The Last of the Old Guard

Star Wars: The Last Jedi  M Star 2017

Theaters:  December 2017

Streaming:  March 2018

Rated:  PG-13

Runtime:  152 minutes

Genre:  Action – Fantasy – Science Fiction

els:  6.0/10

IMDB:  7.4/10

Amazon:  3.5/5 stars

Rotten Tomatoes Critics:  8.1/10

Rotten Tomatoes Audience:  3.0/5

Metacritic Metascore:  85/100

Metacritic User Score:  4.5/10

Awards:  NA

Directed by:  Rian Johnson

Written by:  Rian Johnson (screenplay), George Lucas (characters)

Music by:  John Williams

Cast:  Mark Hamill, Carrie Fisher, Adam Driver, Daisy Ridley, John Boyega, Andy Serkis, Benicio del Toro

Film Locations:  Bolivia, Croatia, England, Ireland

Budget:  $200,000,000

Worldwide Box Office:  $1,322,000,00

Resistance forces are fleeing their home base while the First Order fleet prepares to destroy them.  Attempting to buy some time for the evacuation, the Resistance attacks and destroys a First Order dreadnought, aka battleship, allowing the rest of the evacuation forces to escape into hyperspace. The Resistance, after their jump, believing they had bought themselves some time, soon learn that their enemy can track them through hyperspace, leaving them with but a few hours to bring about a miracle or perish.

Meanwhile Rey (Ridley) travels to Luke’s (Hamill) planet for some badly needed lessons in light sabre use, force projection, and dark side avoidance. Luke has other ideas.

Rian Johnson, writer and director of the original, exciting, thought-provoking, and well received Looper movie, takes his turn in the revolving Star Wars franchise door, by writing and directing The Last Jedi.  He succeeds in producing warm milk.  Not horrible, but he definitely is not going down in the annuals of great Star Wars directors and writers.  Then again George Lucas couldn’t direct a golf cart to the first tee either. Johnson brings together some of the elements of a great space opera; breath-taking special and visual effects, great acting, and a wonderful score but the story is just a tedious collection snippets strung together to produce a very long movie. Ok, some of the snippets are quite good such as DJ’s (del Toro) bit pieces of breaking in and out of places that he shouldn’t be able to break in and out of.

This movie is the last that will contain elements of the old guard.  Harrison Ford killed himself off in VII, Carrie Fisher passed away, and Hamill, he can act–who knew, will not be returning for IX, so Johnson spends an inordinate amount of time on character development of all the new faces. It’s all so unnecessary, mostly immaterial and boring.  The development of the players can be spread out over the life of the franchise, no need to force-feed the audience the entire buffet in one sitting.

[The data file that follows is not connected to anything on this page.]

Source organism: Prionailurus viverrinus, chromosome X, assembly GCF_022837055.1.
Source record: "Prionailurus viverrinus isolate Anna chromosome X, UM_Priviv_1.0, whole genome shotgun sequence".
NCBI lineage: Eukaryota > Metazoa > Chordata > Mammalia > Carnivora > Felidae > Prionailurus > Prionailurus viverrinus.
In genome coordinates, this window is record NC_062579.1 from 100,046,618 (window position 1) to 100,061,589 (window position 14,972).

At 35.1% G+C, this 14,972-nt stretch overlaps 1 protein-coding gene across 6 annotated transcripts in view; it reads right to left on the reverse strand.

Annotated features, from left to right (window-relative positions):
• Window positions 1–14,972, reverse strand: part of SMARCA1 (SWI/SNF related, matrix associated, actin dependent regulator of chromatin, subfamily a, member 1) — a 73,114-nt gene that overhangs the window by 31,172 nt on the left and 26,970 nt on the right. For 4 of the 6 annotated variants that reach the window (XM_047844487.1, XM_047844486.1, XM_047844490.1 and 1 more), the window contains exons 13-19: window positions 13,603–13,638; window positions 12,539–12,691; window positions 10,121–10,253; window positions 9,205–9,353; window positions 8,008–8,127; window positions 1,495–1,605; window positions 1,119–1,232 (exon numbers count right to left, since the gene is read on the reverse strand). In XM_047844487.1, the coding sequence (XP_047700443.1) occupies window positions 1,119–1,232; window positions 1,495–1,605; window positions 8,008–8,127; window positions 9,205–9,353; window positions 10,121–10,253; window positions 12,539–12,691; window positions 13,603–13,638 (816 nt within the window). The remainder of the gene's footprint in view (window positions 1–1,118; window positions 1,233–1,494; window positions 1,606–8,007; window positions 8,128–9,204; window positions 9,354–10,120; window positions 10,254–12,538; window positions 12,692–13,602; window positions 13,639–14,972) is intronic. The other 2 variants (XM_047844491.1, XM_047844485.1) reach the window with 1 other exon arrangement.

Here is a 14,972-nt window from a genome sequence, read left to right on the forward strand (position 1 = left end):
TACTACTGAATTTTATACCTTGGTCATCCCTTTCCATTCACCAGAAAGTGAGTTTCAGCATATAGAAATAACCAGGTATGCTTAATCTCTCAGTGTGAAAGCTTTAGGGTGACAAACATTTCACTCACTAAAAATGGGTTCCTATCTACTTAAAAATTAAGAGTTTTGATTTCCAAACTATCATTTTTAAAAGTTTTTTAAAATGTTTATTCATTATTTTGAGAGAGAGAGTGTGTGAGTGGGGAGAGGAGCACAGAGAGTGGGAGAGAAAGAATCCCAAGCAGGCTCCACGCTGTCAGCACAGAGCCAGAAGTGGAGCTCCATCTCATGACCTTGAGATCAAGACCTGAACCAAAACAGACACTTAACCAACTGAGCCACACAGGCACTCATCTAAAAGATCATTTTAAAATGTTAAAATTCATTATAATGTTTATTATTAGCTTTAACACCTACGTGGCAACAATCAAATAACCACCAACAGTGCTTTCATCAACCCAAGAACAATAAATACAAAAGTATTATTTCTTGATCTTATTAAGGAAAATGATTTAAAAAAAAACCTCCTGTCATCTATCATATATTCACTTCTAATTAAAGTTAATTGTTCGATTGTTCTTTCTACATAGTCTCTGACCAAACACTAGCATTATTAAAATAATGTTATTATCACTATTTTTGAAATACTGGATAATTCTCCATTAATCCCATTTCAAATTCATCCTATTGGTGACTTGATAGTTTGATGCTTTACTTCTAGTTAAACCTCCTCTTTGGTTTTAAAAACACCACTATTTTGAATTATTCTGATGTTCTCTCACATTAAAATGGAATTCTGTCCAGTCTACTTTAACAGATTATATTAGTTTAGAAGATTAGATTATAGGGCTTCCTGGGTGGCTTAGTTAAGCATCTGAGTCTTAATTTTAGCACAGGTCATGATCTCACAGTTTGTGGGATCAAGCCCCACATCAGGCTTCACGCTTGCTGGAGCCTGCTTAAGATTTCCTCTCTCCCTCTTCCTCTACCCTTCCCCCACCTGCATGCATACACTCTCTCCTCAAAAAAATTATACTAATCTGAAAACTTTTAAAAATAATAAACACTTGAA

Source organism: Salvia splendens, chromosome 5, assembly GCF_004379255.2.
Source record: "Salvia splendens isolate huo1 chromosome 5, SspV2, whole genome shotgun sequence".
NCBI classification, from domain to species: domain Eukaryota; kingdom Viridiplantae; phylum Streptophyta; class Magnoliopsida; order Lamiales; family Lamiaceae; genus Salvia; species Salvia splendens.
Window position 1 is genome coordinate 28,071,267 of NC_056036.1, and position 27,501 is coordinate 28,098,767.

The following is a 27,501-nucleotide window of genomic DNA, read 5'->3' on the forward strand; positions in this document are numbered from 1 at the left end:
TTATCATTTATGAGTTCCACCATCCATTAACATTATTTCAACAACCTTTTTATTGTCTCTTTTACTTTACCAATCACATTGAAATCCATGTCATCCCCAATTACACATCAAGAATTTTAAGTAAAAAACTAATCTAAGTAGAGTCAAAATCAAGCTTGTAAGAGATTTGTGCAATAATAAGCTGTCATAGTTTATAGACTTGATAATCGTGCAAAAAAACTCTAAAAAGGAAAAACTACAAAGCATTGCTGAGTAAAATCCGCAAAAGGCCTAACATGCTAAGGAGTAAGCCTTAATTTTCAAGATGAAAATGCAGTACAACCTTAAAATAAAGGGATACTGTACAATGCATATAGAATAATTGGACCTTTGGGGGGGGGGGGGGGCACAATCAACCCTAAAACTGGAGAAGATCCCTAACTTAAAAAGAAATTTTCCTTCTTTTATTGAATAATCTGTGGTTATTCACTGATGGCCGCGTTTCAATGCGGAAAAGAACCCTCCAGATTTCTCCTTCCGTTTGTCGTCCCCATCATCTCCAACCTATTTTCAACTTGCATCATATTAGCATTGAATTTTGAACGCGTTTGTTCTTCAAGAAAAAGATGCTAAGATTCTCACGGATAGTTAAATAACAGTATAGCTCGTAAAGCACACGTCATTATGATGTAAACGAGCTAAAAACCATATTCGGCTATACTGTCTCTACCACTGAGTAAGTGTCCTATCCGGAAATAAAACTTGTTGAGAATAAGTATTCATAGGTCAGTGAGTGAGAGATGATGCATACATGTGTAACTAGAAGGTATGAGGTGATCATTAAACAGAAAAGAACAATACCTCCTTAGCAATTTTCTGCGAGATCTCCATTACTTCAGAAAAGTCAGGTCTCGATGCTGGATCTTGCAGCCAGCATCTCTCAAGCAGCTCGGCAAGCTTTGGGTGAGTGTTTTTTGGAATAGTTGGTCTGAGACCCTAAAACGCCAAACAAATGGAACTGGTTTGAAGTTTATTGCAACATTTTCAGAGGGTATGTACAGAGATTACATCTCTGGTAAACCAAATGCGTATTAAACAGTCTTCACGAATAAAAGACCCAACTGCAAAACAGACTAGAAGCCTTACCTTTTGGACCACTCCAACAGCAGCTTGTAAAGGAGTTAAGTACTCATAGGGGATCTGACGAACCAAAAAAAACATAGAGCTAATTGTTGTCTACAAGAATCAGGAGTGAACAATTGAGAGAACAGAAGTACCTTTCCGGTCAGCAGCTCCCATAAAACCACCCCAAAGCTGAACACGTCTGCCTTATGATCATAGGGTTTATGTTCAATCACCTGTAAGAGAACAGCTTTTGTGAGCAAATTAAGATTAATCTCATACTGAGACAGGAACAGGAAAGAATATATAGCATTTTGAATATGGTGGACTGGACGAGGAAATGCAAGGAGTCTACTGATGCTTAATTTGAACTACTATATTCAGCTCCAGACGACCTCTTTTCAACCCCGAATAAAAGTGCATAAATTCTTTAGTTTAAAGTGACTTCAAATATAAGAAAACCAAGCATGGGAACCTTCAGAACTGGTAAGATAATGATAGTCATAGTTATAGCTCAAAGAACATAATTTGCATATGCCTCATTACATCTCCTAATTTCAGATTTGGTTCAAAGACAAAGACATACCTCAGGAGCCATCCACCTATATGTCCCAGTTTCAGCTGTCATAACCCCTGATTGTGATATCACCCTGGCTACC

In the end this is a fair movie; there just wasn’t enough story to hold you for 2 hours and 32 minutes.

Visions of the End

Apocalypse M Apocalypse 2015

Theaters:  NA (TV Movie – 2000)

Streaming:  April, 2004

Rated:  NR

Runtime:  96 minutes

Genre:  Drama – Faith – Religion

els:  3.0/10

IMDB:  6.4/10

Amazon:  4.3/5 stars

Rotten Tomatoes Critics:  NA/10

Rotten Tomatoes Audience:  2.9/5

Metacritic Metascore:  NA/100

Metacritic User Score:  NA/10

Awards:

Directed by:  Raffaele Mertes

Written by:  Francesco Contaldo, Raffaele Mertes, Gianmario Pagano

Music by:  Marco Frisina

Cast:  Richard Harris, Vittoria Belvedere, Benjamin Sadler, Bruce Payne

Film Locations:  NA

Budget:  $ NA Low-Budget, Made for TV

Worldwide Box Office:  $ NA

St. John, John the Apostle, John the Evangelist, John of Patmos, John the Elder (Harris) is held in the Aegean island prison of Patmos as a scribe for his Roman jailers.   God speaks to John and commands him to disseminate, as letters, the visions he sends him. The letters are be sent to the 7 churches of Asia Minor.  The visions include truths and admonishment to the churches and how the beginning of the end of times will transpire.

This is a made for TV movie that exhibits its low-budget pedigree in almost every scene.  But the movie wasn’t made to garner any awards, rather it was made to educate the public about the Book of Revelations, the last book of the Bible. It does accomplish this but the story is out of sequence and the method is clunky and amateurish.

The supporting actors are all bad with the atrocious acting trophy going to the Bruce Payne playing the Roman Emperor Domitian. Moving from bad to worse, the special effects were categorically dreadful.  If there is an award for worst special effects this movie would win. The movie’s effects were on par with what passed as realistic in the 1958 movie: The 7th Voyage of Sinbad the Sailor. Spending a few dollars more on marginally better special effects very likely would have taken this movie from ugh awful to mildly entertaining.

The only true shining light in this movie is Richard Harris, he can’t save the movie, but he is a joy to watch.  The kindly Dumbledore persona comes through in every scene. A natural teacher with a gentle soul.  Interestingly, his full name is Richard St John Harris.

 

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